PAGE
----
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Toxicology An introduction for chemical engineers.

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Presentation on theme: "Toxicology An introduction for chemical engineers."— Presentation transcript:

1 Toxicology An introduction for chemical engineers

2 Toxicology Definitions Toxicological studies Dose-response correlations Threshold limit values Examples

3 Environmental Health Paradigm Exposure Assessment Emission Sources  Environmental Concentrations Effects Assessment Effects Assessment  Internal Dose  Human Exposure  Health Effects

4 Hazardous Denotes the probability of injury or illness from contact or use Industrial Hazards – Toxicity – Explosivity – Ignitability – Reactivity

5 Toxic Substance Capacity of a substance to produce injury or illness Acute Effects – Short term, appear shortly after exposure. Can be from single exposure Chronic Effects – There is a latency, long period of time before you see effect

6 Three Types of Toxic Hazardous Materials Chemical Agents (poisons) Physical Agents (dusts, fibers, heat, noise, corrosive) Biological Agents (pathogens)

7 Definitions Toxicology is the quantitative and qualitative study of the adverse effects of toxicants on biological organisms Toxicant is a chemical or physical agent that produces adverse effects on biological organisms.

8 So Toxicology is the study of: How toxicants enter the organism How toxicants effect the organism How toxicants are eliminated from (leave) the organism All substances are toxic if taken in the wrong quantities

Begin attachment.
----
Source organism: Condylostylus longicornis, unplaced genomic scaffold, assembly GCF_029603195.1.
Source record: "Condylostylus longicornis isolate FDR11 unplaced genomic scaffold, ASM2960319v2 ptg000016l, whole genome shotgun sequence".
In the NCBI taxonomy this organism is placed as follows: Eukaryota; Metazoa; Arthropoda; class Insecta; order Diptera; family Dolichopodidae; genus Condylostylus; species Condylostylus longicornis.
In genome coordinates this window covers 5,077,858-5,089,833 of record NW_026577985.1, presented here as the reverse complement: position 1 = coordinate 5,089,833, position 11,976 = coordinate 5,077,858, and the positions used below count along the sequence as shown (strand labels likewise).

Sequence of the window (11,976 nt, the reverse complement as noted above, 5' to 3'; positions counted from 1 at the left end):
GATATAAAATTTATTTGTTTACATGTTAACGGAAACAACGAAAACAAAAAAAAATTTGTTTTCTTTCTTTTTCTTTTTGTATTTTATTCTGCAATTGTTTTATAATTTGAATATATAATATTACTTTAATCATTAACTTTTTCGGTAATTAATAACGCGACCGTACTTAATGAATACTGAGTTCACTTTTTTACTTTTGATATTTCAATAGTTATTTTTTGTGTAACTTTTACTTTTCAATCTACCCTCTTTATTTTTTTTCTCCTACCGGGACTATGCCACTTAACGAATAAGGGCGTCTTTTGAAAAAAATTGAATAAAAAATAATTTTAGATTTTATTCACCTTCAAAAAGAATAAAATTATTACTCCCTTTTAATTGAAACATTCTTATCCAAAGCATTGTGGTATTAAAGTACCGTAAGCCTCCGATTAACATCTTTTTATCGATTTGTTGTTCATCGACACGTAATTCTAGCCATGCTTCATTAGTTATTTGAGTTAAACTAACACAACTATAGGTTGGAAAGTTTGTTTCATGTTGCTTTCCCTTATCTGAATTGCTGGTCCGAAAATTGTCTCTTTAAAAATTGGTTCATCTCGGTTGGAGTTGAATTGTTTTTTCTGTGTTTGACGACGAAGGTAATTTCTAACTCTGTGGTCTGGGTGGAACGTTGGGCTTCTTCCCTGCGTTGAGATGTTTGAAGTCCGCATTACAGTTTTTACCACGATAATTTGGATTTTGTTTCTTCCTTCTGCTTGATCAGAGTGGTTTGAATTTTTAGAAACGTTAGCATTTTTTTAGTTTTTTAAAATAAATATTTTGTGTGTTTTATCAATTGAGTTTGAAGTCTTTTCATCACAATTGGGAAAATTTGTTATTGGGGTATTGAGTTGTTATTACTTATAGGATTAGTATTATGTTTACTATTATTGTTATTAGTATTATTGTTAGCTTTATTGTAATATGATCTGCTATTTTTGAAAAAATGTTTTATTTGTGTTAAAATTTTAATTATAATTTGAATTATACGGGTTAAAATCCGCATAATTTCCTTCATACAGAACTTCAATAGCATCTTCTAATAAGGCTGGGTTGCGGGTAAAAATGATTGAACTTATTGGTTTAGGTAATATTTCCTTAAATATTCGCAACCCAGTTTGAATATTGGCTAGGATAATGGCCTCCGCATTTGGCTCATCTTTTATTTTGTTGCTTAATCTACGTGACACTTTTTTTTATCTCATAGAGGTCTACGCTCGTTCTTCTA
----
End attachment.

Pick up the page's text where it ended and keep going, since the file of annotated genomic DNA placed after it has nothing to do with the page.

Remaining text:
9 How toxicants enter organism Inhalation (mouth or nose to lungs) then into blood(+*) Ingestion (mouth to stomach) then into blood(+) Injection (cuts, punctures in skin) into blood Dermal absorption (through skin) into blood(+*) + Involve membrane transport * Greatest threats in industry

10 Effects of Toxicants Irreversible Effects Carcinogen - causes cancer Mutagen - causes chromosome damage Reproductive hazard - damage to reproductive system Teratogen - causes birth defects

11 Effects of Toxicants May or may not be reversible Dermatotoxic – affects skin Hemotoxic – affects blood Hepatotoxic – affects liver Nephrotoxic – affects kidneys Neurotoxic – affects nervous system Pulmonotoxic – affects lungs

12 Definitions Pharmacokinetics – the absorption, distribution, metabolism and excretion of chemicals through the (human) system. Bioaccumulation – things such as lead, mercury, PCBs, carbon tetrachloride that build up in organs and have low excretion rate. Low exposure over a long time leads to response

13 Elimination of toxins Excretion through kidneys, liver and lungs Detoxification is the biotransformation of chemicals into something less harmful Storage in fatty tissue

14 Toxicological Studies Baseline study with no toxicant Toxicology study to quantify response to toxicants in specified physical state